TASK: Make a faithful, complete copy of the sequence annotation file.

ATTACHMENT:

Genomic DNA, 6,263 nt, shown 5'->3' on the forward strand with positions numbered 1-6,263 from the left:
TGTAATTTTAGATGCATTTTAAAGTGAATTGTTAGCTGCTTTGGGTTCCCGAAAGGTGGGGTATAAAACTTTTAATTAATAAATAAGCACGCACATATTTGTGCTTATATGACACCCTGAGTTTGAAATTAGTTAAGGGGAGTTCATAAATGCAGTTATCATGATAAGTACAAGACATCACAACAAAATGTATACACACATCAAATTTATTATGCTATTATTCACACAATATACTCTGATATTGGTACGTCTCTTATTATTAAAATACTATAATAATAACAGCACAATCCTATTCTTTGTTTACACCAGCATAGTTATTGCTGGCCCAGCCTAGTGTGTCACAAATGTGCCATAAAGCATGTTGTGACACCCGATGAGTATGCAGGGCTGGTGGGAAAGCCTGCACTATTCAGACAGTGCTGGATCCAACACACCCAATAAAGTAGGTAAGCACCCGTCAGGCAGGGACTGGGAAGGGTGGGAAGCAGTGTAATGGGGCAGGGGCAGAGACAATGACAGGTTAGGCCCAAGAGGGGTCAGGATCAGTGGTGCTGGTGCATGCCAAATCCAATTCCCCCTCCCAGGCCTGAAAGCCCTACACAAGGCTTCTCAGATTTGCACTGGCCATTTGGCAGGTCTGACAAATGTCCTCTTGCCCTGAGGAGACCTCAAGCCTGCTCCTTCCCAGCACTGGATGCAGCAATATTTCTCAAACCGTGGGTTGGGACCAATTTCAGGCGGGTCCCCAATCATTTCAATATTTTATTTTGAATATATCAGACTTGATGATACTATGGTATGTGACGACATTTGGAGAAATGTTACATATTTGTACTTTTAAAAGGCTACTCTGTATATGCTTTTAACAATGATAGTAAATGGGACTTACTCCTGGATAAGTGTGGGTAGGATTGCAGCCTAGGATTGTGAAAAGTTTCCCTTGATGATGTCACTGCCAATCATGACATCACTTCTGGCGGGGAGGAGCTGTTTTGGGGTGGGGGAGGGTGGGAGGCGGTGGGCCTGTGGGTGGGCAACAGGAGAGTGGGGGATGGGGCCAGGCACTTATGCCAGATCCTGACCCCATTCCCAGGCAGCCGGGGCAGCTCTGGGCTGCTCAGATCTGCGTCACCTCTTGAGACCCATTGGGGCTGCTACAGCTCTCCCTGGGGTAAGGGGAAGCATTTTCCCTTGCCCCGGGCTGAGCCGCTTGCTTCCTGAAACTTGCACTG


Genomic DNA, 6,263 nt, shown 5'->3' on the forward strand with positions numbered 1-6,263 from the left:
TGTAATTTTAGATGCATTTTAAAGTGAATTGTTAGCTGCTTTGGGTTCCCGAAAGGTGGGGTATAAAACTTTTAATTAATAAATAAGCACGCACATATTTGTGCTTATATGACACCCTGAGTTTGAAATTAGTTAAGGGGAGTTCATAAATGCAGTTATCATGATAAGTACAAGACATCACAACAAAATGTATACACACATCAAATTTATTATGCTATTATTCACACAATATACTCTGATATTGGTACGTCTCTTATTATTAAAATACTATAATAATAACAGCACAATCCTATTCTTTGTTTACACCAGCATAGTTATTGCTGGCCCAGCCTAGTGTGTCACAAATGTGCCATAAAGCATGTTGTGACACCCGATGAGTATGCAGGGCTGGTGGGAAAGCCTGCACTATTCAGACAGTGCTGGATCCAACACACCCAATAAAGTAGGTAAGCACCCGTCAGGCAGGGACTGGGAAGGGTGGGAAGCAGTGTAATGGGGCAGGGGCAGAGACAATGACAGGTTAGGCCCAAGAGGGGTCAGGATCAGTGGTGCTGGTGCATGCCAAATCCAATTCCCCCTCCCAGGCCTGAAAGCCCTACACAAGGCTTCTCAGATTTGCACTGGCCATTTGGCAGGTCTGACAAATGTCCTCTTGCCCTGAGGAGACCTCAAGCCTGCTCCTTCCCAGCACTGGATGCAGCAATATTTCTCAAACCGTGGGTTGGGACCAATTTCAGGCGGGTCCCCAATCATTTCAATATTTTATTTTGAATATATCAGACTTGATGATACTATGGTATGTGACGACATTTGGAGAAATGTTACATATTTGTACTTTTAAAAGGCTACTCTGTATATGCTTTTAACAATGATAGTAAATGGGACTTACTCCTGGATAAGTGTGGGTAGGATTGCAGCCTAGGATTGTGAAAAGTTTCCCTTGATGATGTCACTGCCAATCATGACATCACTTCTGGCGGGGAGGAGCTGTTTTGGGGTGGGGGAGGGTGGGAGGCGGTGGGCCTGTGGGTGGGCAACAGGAGAGTGGGGGATGGGGCCAGGCACTTATGCCAGATCCTGACCCCATTCCCAGGCAGCCGGGGCAGCTCTGGGCTGCTCAGATCTGCGTCACCTCTTGAGACCCATTGGGGCTGCTACAGCTCTCCCTGGGGTAAGGGGAAGCATTTTCCCTTGCCCCGGGCTGAGCCGCTTGCTTCCTGAAACTTGCACTG